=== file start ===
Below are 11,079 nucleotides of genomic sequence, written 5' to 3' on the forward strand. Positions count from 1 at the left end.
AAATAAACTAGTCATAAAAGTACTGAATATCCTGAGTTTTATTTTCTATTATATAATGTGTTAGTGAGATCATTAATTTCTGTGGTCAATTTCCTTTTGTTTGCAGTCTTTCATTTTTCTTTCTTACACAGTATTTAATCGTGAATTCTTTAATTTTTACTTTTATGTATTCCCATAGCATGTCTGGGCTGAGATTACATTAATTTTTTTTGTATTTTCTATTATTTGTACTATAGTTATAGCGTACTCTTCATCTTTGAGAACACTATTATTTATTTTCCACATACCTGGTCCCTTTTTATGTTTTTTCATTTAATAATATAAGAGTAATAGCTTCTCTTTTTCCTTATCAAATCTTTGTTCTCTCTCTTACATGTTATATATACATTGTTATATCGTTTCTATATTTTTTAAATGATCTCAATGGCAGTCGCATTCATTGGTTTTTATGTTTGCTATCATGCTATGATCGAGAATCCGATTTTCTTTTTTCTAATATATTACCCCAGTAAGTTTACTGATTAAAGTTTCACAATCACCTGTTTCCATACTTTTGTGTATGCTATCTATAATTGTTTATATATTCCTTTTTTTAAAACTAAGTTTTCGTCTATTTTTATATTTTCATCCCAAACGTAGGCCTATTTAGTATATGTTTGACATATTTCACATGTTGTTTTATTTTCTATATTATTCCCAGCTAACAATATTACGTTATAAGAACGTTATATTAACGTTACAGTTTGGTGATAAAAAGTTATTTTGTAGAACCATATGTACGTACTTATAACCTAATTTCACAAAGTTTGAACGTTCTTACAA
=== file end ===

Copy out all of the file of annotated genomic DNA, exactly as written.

Below are 11,079 nucleotides of genomic sequence, written 5' to 3' on the forward strand. Positions count from 1 at the left end.
AAATAAACTAGTCATAAAAGTACTGAATATCCTGAGTTTTATTTTCTATTATATAATGTGTTAGTGAGATCATTAATTTCTGTGGTCAATTTCCTTTTGTTTGCAGTCTTTCATTTTTCTTTCTTACACAGTATTTAATCGTGAATTCTTTAATTTTTACTTTTATGTATTCCCATAGCATGTCTGGGCTGAGATTACATTAATTTTTTTTGTATTTTCTATTATTTGTACTATAGTTATAGCGTACTCTTCATCTTTGAGAACACTATTATTTATTTTCCACATACCTGGTCCCTTTTTATGTTTTTTCATTTAATAATATAAGAGTAATAGCTTCTCTTTTTCCTTATCAAATCTTTGTTCTCTCTCTTACATGTTATATATACATTGTTATATCGTTTCTATATTTTTTAAATGATCTCAATGGCAGTCGCATTCATTGGTTTTTATGTTTGCTATCATGCTATGATCGAGAATCCGATTTTCTTTTTTCTAATATATTACCCCAGTAAGTTTACTGATTAAAGTTTCACAATCACCTGTTTCCATACTTTTGTGTATGCTATCTATAATTGTTTATATATTCCTTTTTTTAAAACTAAGTTTTCGTCTATTTTTATATTTTCATCCCAAACGTAGGCCTATTTAGTATATGTTTGACATATTTCACATGTTGTTTTATTTTCTATATTATTCCCAGCTAACAATATTACGTTATAAGAACGTTATATTAACGTTACAGTTTGGTGATAAAAAGTTATTTTGTAGAACCATATGTACGTACTTATAACCTAATTTCACAAAGTTTGAACGTTCTTACAA